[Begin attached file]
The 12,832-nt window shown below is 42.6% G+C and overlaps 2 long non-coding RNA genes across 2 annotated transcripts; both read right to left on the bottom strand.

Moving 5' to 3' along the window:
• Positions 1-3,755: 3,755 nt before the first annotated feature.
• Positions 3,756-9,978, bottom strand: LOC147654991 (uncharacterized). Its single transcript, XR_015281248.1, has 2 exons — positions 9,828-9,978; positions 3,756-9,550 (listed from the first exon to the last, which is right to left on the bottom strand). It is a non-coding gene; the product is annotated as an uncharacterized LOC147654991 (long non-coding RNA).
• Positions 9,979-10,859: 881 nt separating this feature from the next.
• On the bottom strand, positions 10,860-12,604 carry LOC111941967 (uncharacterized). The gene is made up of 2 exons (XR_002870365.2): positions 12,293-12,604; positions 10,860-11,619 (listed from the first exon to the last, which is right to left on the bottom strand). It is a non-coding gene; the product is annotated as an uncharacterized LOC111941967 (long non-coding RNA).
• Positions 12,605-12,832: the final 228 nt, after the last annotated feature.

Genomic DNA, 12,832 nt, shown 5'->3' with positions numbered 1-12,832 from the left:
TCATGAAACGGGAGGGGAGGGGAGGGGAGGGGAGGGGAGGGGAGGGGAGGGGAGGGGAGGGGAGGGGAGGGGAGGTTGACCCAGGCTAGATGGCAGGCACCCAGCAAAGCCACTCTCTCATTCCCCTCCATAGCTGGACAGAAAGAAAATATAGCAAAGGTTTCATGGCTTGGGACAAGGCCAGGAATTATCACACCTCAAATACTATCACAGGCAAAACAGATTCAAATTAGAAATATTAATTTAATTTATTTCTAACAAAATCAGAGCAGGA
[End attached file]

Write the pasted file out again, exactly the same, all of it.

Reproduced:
The 12,832-nt window shown below is 42.6% G+C and overlaps 2 long non-coding RNA genes across 2 annotated transcripts; both read right to left on the bottom strand.

Moving 5' to 3' along the window:
• Positions 1-3,755: 3,755 nt before the first annotated feature.
• Positions 3,756-9,978, bottom strand: LOC147654991 (uncharacterized). Its single transcript, XR_015281248.1, has 2 exons — positions 9,828-9,978; positions 3,756-9,550 (listed from the first exon to the last, which is right to left on the bottom strand). It is a non-coding gene; the product is annotated as an uncharacterized LOC147654991 (long non-coding RNA).
• Positions 9,979-10,859: 881 nt separating this feature from the next.
• On the bottom strand, positions 10,860-12,604 carry LOC111941967 (uncharacterized). The gene is made up of 2 exons (XR_002870365.2): positions 12,293-12,604; positions 10,860-11,619 (listed from the first exon to the last, which is right to left on the bottom strand). It is a non-coding gene; the product is annotated as an uncharacterized LOC111941967 (long non-coding RNA).
• Positions 12,605-12,832: the final 228 nt, after the last annotated feature.

Genomic DNA, 12,832 nt, shown 5'->3' with positions numbered 1-12,832 from the left:
TCATGAAACGGGAGGGGAGGGGAGGGGAGGGGAGGGGAGGGGAGGGGAGGGGAGGGGAGGGGAGGGGAGGGGAGGTTGACCCAGGCTAGATGGCAGGCACCCAGCAAAGCCACTCTCTCATTCCCCTCCATAGCTGGACAGAAAGAAAATATAGCAAAGGTTTCATGGCTTGGGACAAGGCCAGGAATTATCACACCTCAAATACTATCACAGGCAAAACAGATTCAAATTAGAAATATTAATTTAATTTATTTCTAACAAAATCAGAGCAGGA